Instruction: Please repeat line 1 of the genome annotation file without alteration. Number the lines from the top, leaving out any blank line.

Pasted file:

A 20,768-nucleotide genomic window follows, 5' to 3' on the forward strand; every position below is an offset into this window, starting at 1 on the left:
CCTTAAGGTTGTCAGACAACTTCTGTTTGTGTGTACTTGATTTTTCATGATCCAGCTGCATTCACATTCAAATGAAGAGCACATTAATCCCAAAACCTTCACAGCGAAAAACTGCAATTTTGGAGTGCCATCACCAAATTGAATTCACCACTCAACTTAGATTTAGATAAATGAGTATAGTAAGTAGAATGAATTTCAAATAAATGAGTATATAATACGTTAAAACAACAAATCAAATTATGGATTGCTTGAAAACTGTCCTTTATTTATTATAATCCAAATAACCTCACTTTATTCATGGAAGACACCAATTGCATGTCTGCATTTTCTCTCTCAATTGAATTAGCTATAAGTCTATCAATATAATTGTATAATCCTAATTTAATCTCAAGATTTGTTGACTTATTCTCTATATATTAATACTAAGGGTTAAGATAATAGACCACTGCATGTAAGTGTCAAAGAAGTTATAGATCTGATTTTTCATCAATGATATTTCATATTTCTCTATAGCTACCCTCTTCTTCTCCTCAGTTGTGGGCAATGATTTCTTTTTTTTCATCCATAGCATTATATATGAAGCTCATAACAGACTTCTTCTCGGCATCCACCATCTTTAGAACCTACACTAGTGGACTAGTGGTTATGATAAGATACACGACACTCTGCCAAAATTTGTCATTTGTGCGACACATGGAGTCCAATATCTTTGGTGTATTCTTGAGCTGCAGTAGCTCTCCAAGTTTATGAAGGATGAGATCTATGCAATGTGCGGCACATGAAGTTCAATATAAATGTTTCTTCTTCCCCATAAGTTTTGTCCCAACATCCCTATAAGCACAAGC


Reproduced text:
A 20,768-nucleotide genomic window follows, 5' to 3' on the forward strand; every position below is an offset into this window, starting at 1 on the left: